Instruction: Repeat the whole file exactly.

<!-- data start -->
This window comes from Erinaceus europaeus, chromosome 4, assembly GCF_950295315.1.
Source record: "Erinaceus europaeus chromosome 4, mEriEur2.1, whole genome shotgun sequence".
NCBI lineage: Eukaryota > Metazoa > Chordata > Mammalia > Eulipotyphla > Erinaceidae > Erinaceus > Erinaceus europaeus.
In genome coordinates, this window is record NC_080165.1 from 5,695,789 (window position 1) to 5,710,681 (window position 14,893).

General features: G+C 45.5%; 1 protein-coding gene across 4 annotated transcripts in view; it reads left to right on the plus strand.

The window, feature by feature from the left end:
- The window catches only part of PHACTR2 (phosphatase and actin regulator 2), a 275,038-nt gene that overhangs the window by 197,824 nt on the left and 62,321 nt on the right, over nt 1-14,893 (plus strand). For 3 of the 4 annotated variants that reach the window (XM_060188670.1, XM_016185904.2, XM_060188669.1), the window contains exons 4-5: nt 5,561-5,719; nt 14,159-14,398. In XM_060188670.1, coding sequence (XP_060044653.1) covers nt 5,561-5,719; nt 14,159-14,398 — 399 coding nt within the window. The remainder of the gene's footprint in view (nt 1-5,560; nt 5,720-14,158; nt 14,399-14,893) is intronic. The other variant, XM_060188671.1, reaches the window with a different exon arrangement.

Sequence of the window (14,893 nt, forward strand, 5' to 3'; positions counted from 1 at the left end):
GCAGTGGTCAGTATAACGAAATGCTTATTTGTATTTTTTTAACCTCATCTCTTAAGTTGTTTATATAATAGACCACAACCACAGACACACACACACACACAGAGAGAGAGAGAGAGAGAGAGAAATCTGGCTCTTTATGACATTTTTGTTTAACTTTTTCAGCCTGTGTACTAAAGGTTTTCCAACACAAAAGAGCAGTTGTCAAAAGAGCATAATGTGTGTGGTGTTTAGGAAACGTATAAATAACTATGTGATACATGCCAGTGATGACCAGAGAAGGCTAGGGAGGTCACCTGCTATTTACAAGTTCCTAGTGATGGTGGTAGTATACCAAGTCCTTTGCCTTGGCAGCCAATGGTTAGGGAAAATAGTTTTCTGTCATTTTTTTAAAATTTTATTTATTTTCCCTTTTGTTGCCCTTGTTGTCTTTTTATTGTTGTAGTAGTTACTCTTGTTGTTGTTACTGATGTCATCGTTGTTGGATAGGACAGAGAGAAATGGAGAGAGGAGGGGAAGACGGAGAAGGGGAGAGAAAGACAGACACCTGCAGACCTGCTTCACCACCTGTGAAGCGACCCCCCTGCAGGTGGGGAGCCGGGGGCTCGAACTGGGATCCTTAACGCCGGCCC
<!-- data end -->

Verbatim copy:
This window comes from Erinaceus europaeus, chromosome 4, assembly GCF_950295315.1.
Source record: "Erinaceus europaeus chromosome 4, mEriEur2.1, whole genome shotgun sequence".
NCBI lineage: Eukaryota > Metazoa > Chordata > Mammalia > Eulipotyphla > Erinaceidae > Erinaceus > Erinaceus europaeus.
In genome coordinates, this window is record NC_080165.1 from 5,695,789 (window position 1) to 5,710,681 (window position 14,893).

General features: G+C 45.5%; 1 protein-coding gene across 4 annotated transcripts in view; it reads left to right on the plus strand.

The window, feature by feature from the left end:
- The window catches only part of PHACTR2 (phosphatase and actin regulator 2), a 275,038-nt gene that overhangs the window by 197,824 nt on the left and 62,321 nt on the right, over nt 1-14,893 (plus strand). For 3 of the 4 annotated variants that reach the window (XM_060188670.1, XM_016185904.2, XM_060188669.1), the window contains exons 4-5: nt 5,561-5,719; nt 14,159-14,398. In XM_060188670.1, coding sequence (XP_060044653.1) covers nt 5,561-5,719; nt 14,159-14,398 — 399 coding nt within the window. The remainder of the gene's footprint in view (nt 1-5,560; nt 5,720-14,158; nt 14,399-14,893) is intronic. The other variant, XM_060188671.1, reaches the window with a different exon arrangement.

Sequence of the window (14,893 nt, forward strand, 5' to 3'; positions counted from 1 at the left end):
GCAGTGGTCAGTATAACGAAATGCTTATTTGTATTTTTTTAACCTCATCTCTTAAGTTGTTTATATAATAGACCACAACCACAGACACACACACACACACAGAGAGAGAGAGAGAGAGAGAGAAATCTGGCTCTTTATGACATTTTTGTTTAACTTTTTCAGCCTGTGTACTAAAGGTTTTCCAACACAAAAGAGCAGTTGTCAAAAGAGCATAATGTGTGTGGTGTTTAGGAAACGTATAAATAACTATGTGATACATGCCAGTGATGACCAGAGAAGGCTAGGGAGGTCACCTGCTATTTACAAGTTCCTAGTGATGGTGGTAGTATACCAAGTCCTTTGCCTTGGCAGCCAATGGTTAGGGAAAATAGTTTTCTGTCATTTTTTTAAAATTTTATTTATTTTCCCTTTTGTTGCCCTTGTTGTCTTTTTATTGTTGTAGTAGTTACTCTTGTTGTTGTTACTGATGTCATCGTTGTTGGATAGGACAGAGAGAAATGGAGAGAGGAGGGGAAGACGGAGAAGGGGAGAGAAAGACAGACACCTGCAGACCTGCTTCACCACCTGTGAAGCGACCCCCCTGCAGGTGGGGAGCCGGGGGCTCGAACTGGGATCCTTAACGCCGGCCC